The problem is that the mean-height in a storm is far different than on a calm day. For the structure to withstand the rogue waves in a storm, rather than a rogue wave on a calm day, is more to the point.
Say someone built for that 6 ft calm-weather rogue, then got hit with the 90 ft rogue from Ivan. This is a serious issue. Underestimating the forces of nature inevitable end with death and destruction.
My personal idea is to design the structure, but leave for the event. I plan to be permanently moored in the GoM. I was considering Oregon, but between Fukushima and the on-going red-tide, it’s not worth that battle, for me. I was working with several universities in the Pac NW, including Canada, when I became aware of the red-tide issue and its’ relation to the blob.
Since I am planning for the GoM, I need to be structured for hurricane alley. Not stupid enough to want to ride-out a hurricane, but I intend for the structure to withstand it, while me and mine are safely ashore, in a shelter.
To that end, I need my design to be strong, and to shed water. no horizontal hatches on deck, no hatchways facing the bow, and some very expensive, strong glazing.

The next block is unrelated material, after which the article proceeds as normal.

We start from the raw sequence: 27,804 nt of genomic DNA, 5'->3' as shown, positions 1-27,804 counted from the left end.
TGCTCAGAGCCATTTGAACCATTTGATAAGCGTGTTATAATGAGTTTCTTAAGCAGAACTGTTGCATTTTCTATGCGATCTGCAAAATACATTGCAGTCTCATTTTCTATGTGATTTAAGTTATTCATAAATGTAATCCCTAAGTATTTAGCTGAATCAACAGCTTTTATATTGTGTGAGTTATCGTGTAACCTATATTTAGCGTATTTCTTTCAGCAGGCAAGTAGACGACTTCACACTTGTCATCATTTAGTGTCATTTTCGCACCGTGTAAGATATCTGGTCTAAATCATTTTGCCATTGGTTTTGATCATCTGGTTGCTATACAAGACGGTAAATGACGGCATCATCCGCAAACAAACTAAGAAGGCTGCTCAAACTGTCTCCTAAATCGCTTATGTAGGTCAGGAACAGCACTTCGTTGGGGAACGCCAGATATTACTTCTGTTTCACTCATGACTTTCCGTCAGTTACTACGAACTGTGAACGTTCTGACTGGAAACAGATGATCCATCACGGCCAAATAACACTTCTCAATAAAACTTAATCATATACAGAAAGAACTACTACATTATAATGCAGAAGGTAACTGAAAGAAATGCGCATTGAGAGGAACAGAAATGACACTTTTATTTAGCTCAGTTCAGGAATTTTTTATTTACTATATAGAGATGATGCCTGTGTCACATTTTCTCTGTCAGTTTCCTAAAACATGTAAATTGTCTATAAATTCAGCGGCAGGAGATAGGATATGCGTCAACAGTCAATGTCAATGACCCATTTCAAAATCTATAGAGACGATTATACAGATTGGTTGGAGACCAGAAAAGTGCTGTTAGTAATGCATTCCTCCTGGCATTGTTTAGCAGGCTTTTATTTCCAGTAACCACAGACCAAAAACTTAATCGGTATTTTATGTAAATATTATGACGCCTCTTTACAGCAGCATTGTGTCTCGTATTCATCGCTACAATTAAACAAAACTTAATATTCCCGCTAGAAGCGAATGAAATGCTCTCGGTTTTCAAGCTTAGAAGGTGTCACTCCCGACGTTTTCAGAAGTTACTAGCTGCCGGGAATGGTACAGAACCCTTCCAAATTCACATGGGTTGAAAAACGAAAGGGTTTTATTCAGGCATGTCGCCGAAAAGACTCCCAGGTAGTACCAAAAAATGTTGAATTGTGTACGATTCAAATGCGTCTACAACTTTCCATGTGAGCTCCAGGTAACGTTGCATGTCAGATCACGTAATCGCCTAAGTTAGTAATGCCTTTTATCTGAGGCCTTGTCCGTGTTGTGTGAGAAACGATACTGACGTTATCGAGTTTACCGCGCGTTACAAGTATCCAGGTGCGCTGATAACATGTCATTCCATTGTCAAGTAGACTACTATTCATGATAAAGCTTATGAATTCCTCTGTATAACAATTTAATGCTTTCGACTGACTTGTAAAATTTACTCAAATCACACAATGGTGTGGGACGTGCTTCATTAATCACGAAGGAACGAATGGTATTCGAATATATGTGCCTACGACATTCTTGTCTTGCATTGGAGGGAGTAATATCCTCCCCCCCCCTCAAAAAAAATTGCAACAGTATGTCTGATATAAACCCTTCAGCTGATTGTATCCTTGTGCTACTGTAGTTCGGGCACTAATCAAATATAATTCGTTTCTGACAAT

In addition, I expect to use an active ballast-damping system, which can also be manually loaded for a bow-high attitude, to help cope with oncoming waves, as well as a passive design that is resistant to being overturned, and has an effective heave-plate structure.
Once prepped for the oncoming storm, simply evacuate, like the offshore rigs do, and return once the storm passes. Leave recording systems on and see what happens. As I gather more info, I will know what storms I can ride-out and which ones to avoid. no sense in being a loose egg inside and splattering myself on the walls…
Just found this…
“Big waves along Washington’s coast. High energy The Pacific Northwest coast has one of the highest wave energy levels in the world. Wave heights on average are large…”